35 Best Destinations for Senior Couples on a Budget
Retirement isn't meant for locking yourself into a senior citizen kennel, never venturing farther than the mailbox, and just counting the days. It's a chance to see and do all the things you couldn't while working full shifts and raising kids. Even if you aren't independently wealthy, there are destinations that have become more budget friendly as the years have passed. With the help of AARP and several travel experts, we've come up with an itinerary for frugally intrepid senior travelers.
Get a bowl of grits (Hominy Grill and Grace & Grit are solid picks) and enjoy the French-tinged flavor of the lowcountry gem that is Charleston. Fort Sumter National Monument and the Gibbes Museum of Art offer senior discounts, but walks through neighborhoods of Victorian-era homes and along the waterfront are free. It's cooler in spring and fall, and rooms start at about $70 a night. But in high season, the Spoleto Festival USA annual arts event (May 24 to June 9) offers senior discounts for select performances. Save more by booking early or attending Piccolo Spoleto, a companion festival featuring regional artists.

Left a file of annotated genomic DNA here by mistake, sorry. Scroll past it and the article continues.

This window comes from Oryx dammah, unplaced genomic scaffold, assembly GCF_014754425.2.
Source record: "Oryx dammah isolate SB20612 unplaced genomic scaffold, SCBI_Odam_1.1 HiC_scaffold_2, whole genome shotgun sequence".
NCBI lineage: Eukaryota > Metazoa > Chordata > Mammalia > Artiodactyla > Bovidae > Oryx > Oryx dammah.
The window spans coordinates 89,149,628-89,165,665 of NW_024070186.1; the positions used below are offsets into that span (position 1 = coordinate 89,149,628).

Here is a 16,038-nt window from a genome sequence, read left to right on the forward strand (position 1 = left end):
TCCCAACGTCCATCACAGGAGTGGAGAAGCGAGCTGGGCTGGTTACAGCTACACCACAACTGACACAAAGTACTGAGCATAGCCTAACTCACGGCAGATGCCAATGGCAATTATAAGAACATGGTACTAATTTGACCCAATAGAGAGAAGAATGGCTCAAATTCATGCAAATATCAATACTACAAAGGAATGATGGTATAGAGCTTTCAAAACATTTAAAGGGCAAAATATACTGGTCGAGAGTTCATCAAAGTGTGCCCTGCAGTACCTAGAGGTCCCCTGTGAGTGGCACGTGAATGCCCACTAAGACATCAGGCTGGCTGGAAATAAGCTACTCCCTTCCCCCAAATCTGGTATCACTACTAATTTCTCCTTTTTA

In the foothills of the Sangre de Cristo Mountains, this 411-year-old city contains some 250 restaurants, just as many art galleries, dozens of boutiques, and a dozen festivals and fairs. The mile of art galleries along Canyon Road is free, but other attractions include the oldest house in Santa Fe and the oldest church in the U.S. — the San Miguel Chapel. On Saturdays, the farmer's market teems with local produce, art, and music, but winter promo rates at AARP hotels make staying the weekend a bit more affordable.